After this post, I'll be three-quarters of the way through the concepts at the end of No Limit Hold 'em: Theory and Practice by David Sklansky and Ed Miller.
Concept No. 45: Know when a hand (even a good one) has more value as a bluff catcher.
This is good advice (after all, it's always good to know things), but the Sklansky and Miller don't give a good explanation of how to identify this type of situation.
The authors merely point out that sometimes you should check with your good hands, especially if you think it's likely that your opponent has a hand that's too weak to call with. This is true, but it's a meager assessment of the circumstances that make it profitable to check-call with good hands rather than to value bet with them. It would be helpful to discuss these circumstances.
For one thing, we need to consider our opponent's style. As I summed up in my analysis of Concept 10, if you've identified any weakness in your opponent's play, try to put him in situations that will allow you to exploit this. There are two types of mistakes your opponents might make that would turn some of your strong hand into bluff-catchers.
The most common weakness that you will be able to exploit is if your opponent bluffs too often. Against such opponents, you should be much more willing to check with your strong hands and use them as bluff-catchers. Another type of opponent is so tight that he will not pay you off if you bet. These players are great to bluff against, but if you hold a strong hand, you want to get him to put more money in the pot. So, it may be better to just check and call against extremely tight players. Often very tight players will be very passive, though, so this opportunity seldom arises.
There are also circumstances that have nothing to do with your opponents weaknesses that can make many of your hands bluff-catchers. Generally, this will occur if your opponent likely knows whether he has your hand beaten. This can happen if your hand-range is extremely narrow (usually because of the type of board and the betting to this point, or maybe you accidentally exposed your cards), or if your opponent's range is polarized (that is, he probably holds either a very strong hand or a very weak one). In such a situation, your only viable options are to check or to put in a small blocking bet. Let's look at some situations where your opponents range might be polarized.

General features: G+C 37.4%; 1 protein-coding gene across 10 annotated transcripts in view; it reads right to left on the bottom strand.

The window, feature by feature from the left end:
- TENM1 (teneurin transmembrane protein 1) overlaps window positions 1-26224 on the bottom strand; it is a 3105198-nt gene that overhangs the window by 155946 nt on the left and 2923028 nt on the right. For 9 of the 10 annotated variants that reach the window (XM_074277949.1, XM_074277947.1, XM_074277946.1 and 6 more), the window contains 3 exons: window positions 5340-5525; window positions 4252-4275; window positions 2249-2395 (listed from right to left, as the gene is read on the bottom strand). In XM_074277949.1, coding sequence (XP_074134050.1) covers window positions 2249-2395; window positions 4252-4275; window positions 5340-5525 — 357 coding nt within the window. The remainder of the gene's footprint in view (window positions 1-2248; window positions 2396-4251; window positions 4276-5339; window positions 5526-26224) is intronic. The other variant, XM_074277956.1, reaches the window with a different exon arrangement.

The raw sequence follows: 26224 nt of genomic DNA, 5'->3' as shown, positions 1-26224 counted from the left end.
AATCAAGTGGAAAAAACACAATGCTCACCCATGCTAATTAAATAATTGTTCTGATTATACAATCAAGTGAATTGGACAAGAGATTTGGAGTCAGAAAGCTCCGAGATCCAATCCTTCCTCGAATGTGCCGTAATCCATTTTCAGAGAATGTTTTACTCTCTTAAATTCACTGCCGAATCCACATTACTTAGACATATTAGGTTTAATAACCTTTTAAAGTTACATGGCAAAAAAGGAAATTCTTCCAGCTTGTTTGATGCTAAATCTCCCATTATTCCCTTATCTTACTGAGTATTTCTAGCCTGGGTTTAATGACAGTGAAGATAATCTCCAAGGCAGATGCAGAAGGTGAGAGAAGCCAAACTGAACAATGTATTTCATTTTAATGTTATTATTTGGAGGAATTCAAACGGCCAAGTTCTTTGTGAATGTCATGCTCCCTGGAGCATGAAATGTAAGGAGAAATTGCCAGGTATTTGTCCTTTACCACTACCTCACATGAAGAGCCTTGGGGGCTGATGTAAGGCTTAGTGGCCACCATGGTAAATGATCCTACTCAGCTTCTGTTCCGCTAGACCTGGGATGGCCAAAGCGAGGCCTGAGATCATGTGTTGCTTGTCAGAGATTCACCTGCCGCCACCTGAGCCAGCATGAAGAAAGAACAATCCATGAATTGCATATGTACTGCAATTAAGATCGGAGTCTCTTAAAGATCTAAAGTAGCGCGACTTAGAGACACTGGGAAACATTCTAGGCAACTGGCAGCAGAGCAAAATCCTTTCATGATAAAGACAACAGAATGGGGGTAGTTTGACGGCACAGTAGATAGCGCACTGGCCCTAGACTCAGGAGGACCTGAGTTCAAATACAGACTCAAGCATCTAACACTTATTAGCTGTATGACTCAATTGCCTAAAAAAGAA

In my discussion of Concept 44, I noted that when your opponent's hand range becomes polarized when he bets on the river: either he has a reasonably strong hand or he is bluffing. If you hold a hand in between these ranges, it doesn't matter much exactly what you hold; all that matters is your opponent's bluffing frequency. If he bluffs too much, all of your hands in this middle range are good to call with. If he bluffs too little, they should all be folded (or, possibly, raised as a bluff).
Another common situation where your opponent's range is polarized is if he is very likely to have had a drawing hand, but you're not sure if he has hit his draw on the river. Your opponent knows if he has you beaten because his hand is polarized. Either he hit his draw or he didn't. Unless you can beat your opponent even if he hit his draw, your hands now turn into bluff-catchers.
There are other probably other situations where your hands might be best used as "bluff-catchers," but these are the most common ones I can think of.